It is apropos to begin this website with a short article on Textbook School Mathematics (or TSM), which math education engineers are dedicated to eradicating from U.S. Schools Systems. Coined by Hung-Hsi Wu, Professor of Mathematics, UC Berkeley, it roughly means “something resembling mathematics as defined by standard K-12 mathematics textbooks.” Hung-Hsi Wu talks about it in more detail in his Fall 2011 American Educator article, Phoenix Rising,
Before the CCSMS came along, America long resisted the idea of commonality of standards and curriculum—but it did not resist such commonality in actual classrooms. Despite some politicians’ rhetoric extolling the virtues of local control, there has been a de facto national mathematics curriculum for decades: the curriculum defined by the school mathematics textbooks. There are several widely used textbooks, but mathematically they are very much alike. Let’s call this de facto mathematics curriculum Textbook School Mathematics (TSM). In TSM, precise definitions usually are not given and logical reasoning is hardly ever provided (except in high school geometry texts) because the publishers mistakenly believe that intuitive arguments and analogies suffice. Thus, fractions are simultaneously (and incomprehensibly) parts of a whole, a division, and a ratio; decimals are taught independently from fractions by appealing to the analogy with whole numbers; negative numbers are taught by using patterns and metaphors; the central idea of beginning algebra is the introduction of the concept of a variable (which implies, wrongly, that something is going to vary), when it ought to be becoming fluent in using symbols so as to do generalized arithmetic; solving equations is explained by the use of a balance to weigh variables on the weighing platforms; etc.
TSM to a student is like eating a cold can of Spam for dinner. Sure, it is a meat product that was once made out of real ham, it functionally fills the stomach, it is vaguely nutritious, but somehow it is worse than going to bed hungry. TSM currently is the curriculum for both traditional and reform styles of teaching in the U.S. Both traditions get the actual mathematics incorrect (see Wu’s article for examples).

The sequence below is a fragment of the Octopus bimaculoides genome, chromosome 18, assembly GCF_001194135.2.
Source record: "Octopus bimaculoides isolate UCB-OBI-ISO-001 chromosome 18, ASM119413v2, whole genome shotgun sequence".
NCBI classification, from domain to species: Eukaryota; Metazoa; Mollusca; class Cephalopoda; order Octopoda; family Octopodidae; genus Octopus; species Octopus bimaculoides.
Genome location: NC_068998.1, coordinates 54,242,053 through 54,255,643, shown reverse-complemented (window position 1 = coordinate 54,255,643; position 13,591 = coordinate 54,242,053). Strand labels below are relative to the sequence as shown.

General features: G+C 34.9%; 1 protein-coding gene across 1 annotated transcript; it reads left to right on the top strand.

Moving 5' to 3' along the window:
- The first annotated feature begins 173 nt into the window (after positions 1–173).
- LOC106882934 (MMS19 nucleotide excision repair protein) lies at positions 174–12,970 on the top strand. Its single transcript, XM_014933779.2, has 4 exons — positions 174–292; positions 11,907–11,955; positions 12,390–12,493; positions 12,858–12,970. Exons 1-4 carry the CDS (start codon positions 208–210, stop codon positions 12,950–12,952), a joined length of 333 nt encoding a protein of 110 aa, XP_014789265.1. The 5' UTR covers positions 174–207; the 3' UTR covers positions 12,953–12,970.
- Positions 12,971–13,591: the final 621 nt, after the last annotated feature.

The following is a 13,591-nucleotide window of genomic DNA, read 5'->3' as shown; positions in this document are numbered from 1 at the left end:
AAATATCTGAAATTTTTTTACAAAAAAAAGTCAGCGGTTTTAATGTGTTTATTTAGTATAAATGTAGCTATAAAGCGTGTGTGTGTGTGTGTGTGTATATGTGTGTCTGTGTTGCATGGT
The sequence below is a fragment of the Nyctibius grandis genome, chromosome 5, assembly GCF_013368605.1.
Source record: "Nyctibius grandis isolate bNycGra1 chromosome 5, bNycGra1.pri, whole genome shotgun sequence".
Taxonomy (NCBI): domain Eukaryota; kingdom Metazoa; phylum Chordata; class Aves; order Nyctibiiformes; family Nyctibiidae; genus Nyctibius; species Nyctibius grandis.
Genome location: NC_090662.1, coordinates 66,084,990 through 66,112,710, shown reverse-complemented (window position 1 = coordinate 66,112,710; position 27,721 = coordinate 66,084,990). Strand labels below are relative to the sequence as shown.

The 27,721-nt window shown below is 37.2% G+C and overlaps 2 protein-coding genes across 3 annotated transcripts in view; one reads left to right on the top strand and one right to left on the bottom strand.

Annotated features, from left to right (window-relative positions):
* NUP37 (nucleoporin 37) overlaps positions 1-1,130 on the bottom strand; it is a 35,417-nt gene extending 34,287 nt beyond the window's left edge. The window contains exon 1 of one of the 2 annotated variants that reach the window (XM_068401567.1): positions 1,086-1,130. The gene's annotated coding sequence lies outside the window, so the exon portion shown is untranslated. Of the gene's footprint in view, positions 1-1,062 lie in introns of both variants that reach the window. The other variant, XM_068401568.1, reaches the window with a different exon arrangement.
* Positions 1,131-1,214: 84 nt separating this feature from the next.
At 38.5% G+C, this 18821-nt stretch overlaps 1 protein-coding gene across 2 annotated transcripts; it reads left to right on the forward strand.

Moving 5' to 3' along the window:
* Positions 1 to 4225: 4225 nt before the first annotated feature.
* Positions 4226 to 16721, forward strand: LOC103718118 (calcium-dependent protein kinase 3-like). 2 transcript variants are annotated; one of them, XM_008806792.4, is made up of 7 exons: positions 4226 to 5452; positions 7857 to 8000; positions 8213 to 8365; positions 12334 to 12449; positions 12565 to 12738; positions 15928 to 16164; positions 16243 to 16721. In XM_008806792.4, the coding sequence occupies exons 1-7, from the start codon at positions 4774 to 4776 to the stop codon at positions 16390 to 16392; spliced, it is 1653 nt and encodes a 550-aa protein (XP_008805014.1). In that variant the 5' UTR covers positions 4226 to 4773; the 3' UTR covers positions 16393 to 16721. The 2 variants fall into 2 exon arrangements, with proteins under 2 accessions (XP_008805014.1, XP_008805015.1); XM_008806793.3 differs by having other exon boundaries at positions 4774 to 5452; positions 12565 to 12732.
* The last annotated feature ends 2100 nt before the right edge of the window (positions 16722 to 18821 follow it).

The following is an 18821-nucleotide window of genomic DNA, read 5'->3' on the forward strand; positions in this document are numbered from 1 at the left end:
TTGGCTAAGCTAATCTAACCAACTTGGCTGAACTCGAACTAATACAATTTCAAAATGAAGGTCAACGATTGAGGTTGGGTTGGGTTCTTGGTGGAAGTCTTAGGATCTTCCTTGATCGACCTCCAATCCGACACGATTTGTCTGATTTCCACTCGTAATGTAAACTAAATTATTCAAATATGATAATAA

Professional teachers have for a long time sensed that there was something wrong with the mathematics they taught—why didn’t it make sense? They often rebelled against TSM, but having grown-up with TSM themselves, they did not have the mathematical background to be able to express why TSM was wrong or how to address its failure.
The goal is to help teachers make math make sense again to their students, to engineer a new mathematics curriculum that is mathematically correct and ready for consumption by school students. The Eureka curriculum writers thought of themselves as engineering school mathematics in the sense that we are customizing abstract, university-level mathematics in a way that can be easily digested by school students. Let’s end with another quote from Hung-Hsi Wu article, which states,
Let us put [school mathematics engineering] into context. Engineering is the discipline of customizing abstract scientific principles into processes and products that safely realize a human objective or function. So, chemical engineering begins with chemistry and results in Plexiglas tanks in aquariums, the gas you pump into your car, shampoo, Lysol, etc. Electrical engineering transforms the abstract theory of electromagnetism into computers, iPods, lights in your hall, hybrid motors, etc. And in the same vein, mathematical engineering takes abstract, university-level mathematics and customizes it into school mathematics (distinct from TSM) that can be correctly taught, and learned, in K-12 classrooms.
We only add that “correctly taught and learned” in the quote above is the work of curriculum writers and dedicated teachers, who through years of experience, know how to engineer lessons that bring real mathematics to life in ways that TSM doesn’t.
CHANNEL: Engineering School Mathematics
© 2015 Scott Baldridge